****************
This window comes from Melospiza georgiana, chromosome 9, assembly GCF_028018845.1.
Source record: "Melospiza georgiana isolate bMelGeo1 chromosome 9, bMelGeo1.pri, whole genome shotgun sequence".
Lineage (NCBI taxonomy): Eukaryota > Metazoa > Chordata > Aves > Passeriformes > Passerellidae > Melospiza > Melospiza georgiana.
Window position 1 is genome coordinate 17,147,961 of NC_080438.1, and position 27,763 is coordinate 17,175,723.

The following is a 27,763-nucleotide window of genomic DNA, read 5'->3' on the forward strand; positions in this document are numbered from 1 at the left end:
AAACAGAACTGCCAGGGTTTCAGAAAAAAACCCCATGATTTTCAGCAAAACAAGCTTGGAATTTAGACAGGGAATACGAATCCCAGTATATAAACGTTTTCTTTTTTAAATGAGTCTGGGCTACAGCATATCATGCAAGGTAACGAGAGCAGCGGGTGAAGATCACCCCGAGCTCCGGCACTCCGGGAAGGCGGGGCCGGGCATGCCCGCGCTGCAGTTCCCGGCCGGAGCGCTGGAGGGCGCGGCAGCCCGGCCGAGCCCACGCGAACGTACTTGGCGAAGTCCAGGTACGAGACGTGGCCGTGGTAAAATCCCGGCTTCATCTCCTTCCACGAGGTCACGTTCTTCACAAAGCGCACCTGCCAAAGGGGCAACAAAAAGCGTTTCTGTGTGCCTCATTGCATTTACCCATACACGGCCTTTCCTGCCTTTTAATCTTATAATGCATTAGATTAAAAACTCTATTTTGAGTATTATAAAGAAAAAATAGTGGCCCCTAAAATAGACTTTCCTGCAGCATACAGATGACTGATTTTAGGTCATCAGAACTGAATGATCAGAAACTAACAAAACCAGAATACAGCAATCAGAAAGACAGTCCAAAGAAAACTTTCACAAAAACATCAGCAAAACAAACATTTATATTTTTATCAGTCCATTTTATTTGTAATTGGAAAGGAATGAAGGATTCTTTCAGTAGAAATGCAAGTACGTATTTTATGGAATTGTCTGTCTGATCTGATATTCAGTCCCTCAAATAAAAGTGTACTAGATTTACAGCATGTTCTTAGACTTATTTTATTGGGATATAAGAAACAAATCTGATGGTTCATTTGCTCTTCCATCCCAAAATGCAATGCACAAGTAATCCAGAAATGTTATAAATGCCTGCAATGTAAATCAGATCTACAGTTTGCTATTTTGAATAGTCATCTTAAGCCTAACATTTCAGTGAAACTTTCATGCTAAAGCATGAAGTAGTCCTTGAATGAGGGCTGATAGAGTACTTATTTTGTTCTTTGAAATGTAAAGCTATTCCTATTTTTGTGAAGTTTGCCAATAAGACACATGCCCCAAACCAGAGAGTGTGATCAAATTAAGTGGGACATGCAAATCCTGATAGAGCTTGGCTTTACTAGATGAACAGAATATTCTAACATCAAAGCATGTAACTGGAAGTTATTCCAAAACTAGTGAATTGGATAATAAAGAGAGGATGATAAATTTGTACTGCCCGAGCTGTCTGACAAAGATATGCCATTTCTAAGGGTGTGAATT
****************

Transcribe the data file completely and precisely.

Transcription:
This window comes from Melospiza georgiana, chromosome 9, assembly GCF_028018845.1.
Source record: "Melospiza georgiana isolate bMelGeo1 chromosome 9, bMelGeo1.pri, whole genome shotgun sequence".
Lineage (NCBI taxonomy): Eukaryota > Metazoa > Chordata > Aves > Passeriformes > Passerellidae > Melospiza > Melospiza georgiana.
Window position 1 is genome coordinate 17,147,961 of NC_080438.1, and position 27,763 is coordinate 17,175,723.

The following is a 27,763-nucleotide window of genomic DNA, read 5'->3' on the forward strand; positions in this document are numbered from 1 at the left end:
AAACAGAACTGCCAGGGTTTCAGAAAAAAACCCCATGATTTTCAGCAAAACAAGCTTGGAATTTAGACAGGGAATACGAATCCCAGTATATAAACGTTTTCTTTTTTAAATGAGTCTGGGCTACAGCATATCATGCAAGGTAACGAGAGCAGCGGGTGAAGATCACCCCGAGCTCCGGCACTCCGGGAAGGCGGGGCCGGGCATGCCCGCGCTGCAGTTCCCGGCCGGAGCGCTGGAGGGCGCGGCAGCCCGGCCGAGCCCACGCGAACGTACTTGGCGAAGTCCAGGTACGAGACGTGGCCGTGGTAAAATCCCGGCTTCATCTCCTTCCACGAGGTCACGTTCTTCACAAAGCGCACCTGCCAAAGGGGCAACAAAAAGCGTTTCTGTGTGCCTCATTGCATTTACCCATACACGGCCTTTCCTGCCTTTTAATCTTATAATGCATTAGATTAAAAACTCTATTTTGAGTATTATAAAGAAAAAATAGTGGCCCCTAAAATAGACTTTCCTGCAGCATACAGATGACTGATTTTAGGTCATCAGAACTGAATGATCAGAAACTAACAAAACCAGAATACAGCAATCAGAAAGACAGTCCAAAGAAAACTTTCACAAAAACATCAGCAAAACAAACATTTATATTTTTATCAGTCCATTTTATTTGTAATTGGAAAGGAATGAAGGATTCTTTCAGTAGAAATGCAAGTACGTATTTTATGGAATTGTCTGTCTGATCTGATATTCAGTCCCTCAAATAAAAGTGTACTAGATTTACAGCATGTTCTTAGACTTATTTTATTGGGATATAAGAAACAAATCTGATGGTTCATTTGCTCTTCCATCCCAAAATGCAATGCACAAGTAATCCAGAAATGTTATAAATGCCTGCAATGTAAATCAGATCTACAGTTTGCTATTTTGAATAGTCATCTTAAGCCTAACATTTCAGTGAAACTTTCATGCTAAAGCATGAAGTAGTCCTTGAATGAGGGCTGATAGAGTACTTATTTTGTTCTTTGAAATGTAAAGCTATTCCTATTTTTGTGAAGTTTGCCAATAAGACACATGCCCCAAACCAGAGAGTGTGATCAAATTAAGTGGGACATGCAAATCCTGATAGAGCTTGGCTTTACTAGATGAACAGAATATTCTAACATCAAAGCATGTAACTGGAAGTTATTCCAAAACTAGTGAATTGGATAATAAAGAGAGGATGATAAATTTGTACTGCCCGAGCTGTCTGACAAAGATATGCCATTTCTAAGGGTGTGAATT